- Accurate matching of current transformers cannot be achieved due to pilot circuit impedance.
The above disadvantages are overcome to a great extent in biased beam relay.
Biased Beam Relay: The biased beam relay (also called Percentage Differential Relay) is designed to respond to the differential current in terms of its fractional relation to the current flowing through the protected section. Fig. 21.25 shows the schematic arrangement of a biased beam relay. It is essentially an overcurrent balanced beam relay type with an additional restraining coil. The restraining coil produces a bias force in the opposite direction to the operating force.
Under normal and through load conditions, the bias force due to restraining coil is greater than the operating force. Therefore, the relay remains inoperative. When an internal fault occurs, the operating force exceeds the bias force. Consequently, the trip contacts are closed to open the circuit breaker. The bias force can be adjusted by varying the number of turns on the restraining coil.
The equivalent circuit of a biased beam relay is shown in Fig. 21.26. The differential current in the operating coil is proportional to i2 — i1 and the equivalent current in the restraining coil is proportional to (i1 + i2)/2 since the operating coil is connected to the mid-point of the restraining coil. It is clear that greater the current flowing through the restraining coil, the higher the value of current required in the operating winding to trip the relay. Thus under a heavy load, a greater differential current through the relay operating coil is required for operation than under light load conditions. This relay is called Percentage Relay because the operating current required to trip can be expressed as a percentage of load current.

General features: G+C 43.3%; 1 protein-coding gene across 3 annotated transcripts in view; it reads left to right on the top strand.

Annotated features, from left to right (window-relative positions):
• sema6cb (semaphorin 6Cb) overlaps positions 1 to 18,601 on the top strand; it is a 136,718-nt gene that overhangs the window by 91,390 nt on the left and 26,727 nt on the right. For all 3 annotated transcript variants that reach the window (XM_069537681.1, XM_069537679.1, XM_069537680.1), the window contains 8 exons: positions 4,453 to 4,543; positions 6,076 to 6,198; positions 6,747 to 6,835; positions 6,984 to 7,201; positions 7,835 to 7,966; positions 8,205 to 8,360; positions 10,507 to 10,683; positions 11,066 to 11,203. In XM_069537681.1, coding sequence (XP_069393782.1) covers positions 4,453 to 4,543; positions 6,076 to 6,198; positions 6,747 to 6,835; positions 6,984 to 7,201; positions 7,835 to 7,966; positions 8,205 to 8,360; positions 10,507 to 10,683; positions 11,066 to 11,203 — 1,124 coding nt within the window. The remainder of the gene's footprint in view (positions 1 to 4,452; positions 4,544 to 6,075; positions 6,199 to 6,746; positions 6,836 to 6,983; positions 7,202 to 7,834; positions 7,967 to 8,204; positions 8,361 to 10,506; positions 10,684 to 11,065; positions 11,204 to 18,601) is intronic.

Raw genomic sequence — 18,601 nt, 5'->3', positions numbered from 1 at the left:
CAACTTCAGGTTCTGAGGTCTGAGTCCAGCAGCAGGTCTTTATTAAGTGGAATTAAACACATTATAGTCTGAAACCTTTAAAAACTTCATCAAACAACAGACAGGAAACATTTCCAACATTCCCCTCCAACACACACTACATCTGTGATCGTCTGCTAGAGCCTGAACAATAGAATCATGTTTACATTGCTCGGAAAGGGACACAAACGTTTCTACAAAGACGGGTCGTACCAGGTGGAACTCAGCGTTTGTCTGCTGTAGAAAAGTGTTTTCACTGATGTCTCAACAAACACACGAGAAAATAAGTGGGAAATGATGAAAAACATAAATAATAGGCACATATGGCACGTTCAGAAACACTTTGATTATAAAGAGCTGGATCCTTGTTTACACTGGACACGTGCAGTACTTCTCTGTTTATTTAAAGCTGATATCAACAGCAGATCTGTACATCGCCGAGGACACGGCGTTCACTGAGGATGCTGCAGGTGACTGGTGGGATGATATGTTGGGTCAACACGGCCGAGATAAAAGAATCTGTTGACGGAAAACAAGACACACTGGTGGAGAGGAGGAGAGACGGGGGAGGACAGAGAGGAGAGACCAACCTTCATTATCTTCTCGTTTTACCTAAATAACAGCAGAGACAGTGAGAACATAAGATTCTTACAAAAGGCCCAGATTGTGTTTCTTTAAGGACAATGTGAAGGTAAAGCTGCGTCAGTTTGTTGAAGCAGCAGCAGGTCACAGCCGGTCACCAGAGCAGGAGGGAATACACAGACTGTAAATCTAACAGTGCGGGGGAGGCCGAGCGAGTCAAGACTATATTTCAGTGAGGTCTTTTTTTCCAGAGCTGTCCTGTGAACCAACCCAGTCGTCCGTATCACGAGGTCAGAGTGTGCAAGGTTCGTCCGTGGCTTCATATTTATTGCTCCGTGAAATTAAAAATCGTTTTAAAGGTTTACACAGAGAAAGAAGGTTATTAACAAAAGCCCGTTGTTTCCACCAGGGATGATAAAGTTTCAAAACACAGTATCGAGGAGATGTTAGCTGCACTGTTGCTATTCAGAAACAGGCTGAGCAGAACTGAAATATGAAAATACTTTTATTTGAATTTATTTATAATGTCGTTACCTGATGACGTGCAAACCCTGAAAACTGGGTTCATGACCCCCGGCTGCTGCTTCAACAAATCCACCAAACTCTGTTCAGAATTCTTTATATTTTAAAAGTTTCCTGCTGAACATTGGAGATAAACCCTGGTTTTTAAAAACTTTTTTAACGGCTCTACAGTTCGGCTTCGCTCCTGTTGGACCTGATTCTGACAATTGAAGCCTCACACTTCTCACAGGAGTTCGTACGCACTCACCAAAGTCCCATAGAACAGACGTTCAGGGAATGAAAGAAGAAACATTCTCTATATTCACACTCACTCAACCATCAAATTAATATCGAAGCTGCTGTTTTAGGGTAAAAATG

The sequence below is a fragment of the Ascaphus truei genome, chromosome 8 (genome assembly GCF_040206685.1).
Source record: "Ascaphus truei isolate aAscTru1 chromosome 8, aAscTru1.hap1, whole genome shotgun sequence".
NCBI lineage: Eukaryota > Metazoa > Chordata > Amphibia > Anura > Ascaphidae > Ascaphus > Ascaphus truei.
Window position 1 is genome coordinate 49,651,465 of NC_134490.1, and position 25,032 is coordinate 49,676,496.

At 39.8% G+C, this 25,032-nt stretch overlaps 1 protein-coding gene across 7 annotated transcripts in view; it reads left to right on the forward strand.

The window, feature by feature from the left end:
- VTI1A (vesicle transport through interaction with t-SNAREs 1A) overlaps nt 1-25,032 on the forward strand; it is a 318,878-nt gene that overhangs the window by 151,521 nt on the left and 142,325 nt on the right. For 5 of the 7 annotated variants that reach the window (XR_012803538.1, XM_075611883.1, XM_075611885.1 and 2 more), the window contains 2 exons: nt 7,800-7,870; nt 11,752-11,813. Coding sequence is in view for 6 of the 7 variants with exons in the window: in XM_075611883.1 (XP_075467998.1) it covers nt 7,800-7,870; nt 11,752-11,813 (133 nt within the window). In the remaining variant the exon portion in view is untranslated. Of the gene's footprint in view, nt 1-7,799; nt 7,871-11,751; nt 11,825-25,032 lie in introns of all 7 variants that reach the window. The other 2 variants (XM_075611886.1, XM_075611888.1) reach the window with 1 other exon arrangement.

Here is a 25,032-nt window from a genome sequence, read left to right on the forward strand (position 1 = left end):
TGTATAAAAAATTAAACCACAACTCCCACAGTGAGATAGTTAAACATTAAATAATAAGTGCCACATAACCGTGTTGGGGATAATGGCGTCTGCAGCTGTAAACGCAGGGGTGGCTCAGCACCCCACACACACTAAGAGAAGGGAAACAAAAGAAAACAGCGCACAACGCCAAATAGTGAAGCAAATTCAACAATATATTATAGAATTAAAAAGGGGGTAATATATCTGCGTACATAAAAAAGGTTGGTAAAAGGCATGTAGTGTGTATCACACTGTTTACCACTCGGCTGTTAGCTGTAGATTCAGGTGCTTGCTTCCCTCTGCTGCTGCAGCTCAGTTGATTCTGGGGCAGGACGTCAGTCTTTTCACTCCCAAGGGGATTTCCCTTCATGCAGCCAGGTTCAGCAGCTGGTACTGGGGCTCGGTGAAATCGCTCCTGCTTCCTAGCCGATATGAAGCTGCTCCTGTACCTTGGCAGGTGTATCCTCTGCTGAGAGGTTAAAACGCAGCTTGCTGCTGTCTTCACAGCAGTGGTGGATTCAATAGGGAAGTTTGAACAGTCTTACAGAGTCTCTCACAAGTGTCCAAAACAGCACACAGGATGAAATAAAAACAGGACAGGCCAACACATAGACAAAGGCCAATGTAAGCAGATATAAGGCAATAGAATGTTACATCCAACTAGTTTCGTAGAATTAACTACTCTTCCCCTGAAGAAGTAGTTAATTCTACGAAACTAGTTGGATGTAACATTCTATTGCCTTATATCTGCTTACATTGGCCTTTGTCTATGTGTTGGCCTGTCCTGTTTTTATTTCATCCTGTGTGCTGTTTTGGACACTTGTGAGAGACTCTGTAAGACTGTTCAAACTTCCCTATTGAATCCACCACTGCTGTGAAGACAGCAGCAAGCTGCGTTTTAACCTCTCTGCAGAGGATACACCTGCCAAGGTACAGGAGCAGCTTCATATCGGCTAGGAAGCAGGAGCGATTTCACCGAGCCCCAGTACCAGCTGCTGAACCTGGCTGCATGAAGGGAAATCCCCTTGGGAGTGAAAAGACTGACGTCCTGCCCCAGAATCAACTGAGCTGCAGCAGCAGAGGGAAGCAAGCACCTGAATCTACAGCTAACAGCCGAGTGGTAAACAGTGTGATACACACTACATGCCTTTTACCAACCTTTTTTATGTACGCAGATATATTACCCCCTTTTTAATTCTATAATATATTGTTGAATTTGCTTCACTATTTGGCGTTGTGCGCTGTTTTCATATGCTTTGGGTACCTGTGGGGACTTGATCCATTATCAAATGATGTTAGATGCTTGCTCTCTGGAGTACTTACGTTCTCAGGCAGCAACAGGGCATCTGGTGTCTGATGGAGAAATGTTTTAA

Voltage Balance Differential Relays:
Fig. 21.27 shows the arrangement of voltage balance protection. In this scheme of protection, two similar current transformers are connected at either end of the element to be protected (e.g. an alternator winding) by means of pilot wires. The secondaries of current transformers are connected in series with a relay in such way that under normal conditions,their induced e.m.f.s’ are in opposition.
Under healthy conditions, equal currents II = I2) flow in both primary windings. Therefore, the secondary voltages of the two transformers are balanced against each other and no current will flow through the relay operating coil. When a fault occurs in the protected zone, the currents in the two primaries will differ from one another (i.e. I1 ≠ I2) and their secondary voltages will no longer be in balance. This voltage difference will cause a current to flow through the operating coil of the relay which closes the trip circuit.
The voltage balance system suffers from the following drawbacks:
- A multi-gap transformer constriction is required to achieve the accurate balance between current transformer pairs.
- The system is suitable for protection of cables of relatively short lengths due to the capacitance of pilot wires. On long, cables, the charging current may be sufficient to operate the relay even if a perfect balance of current transformers is attained.
The above disadvantages have been overcome in Translay (modified) balanced voltage system.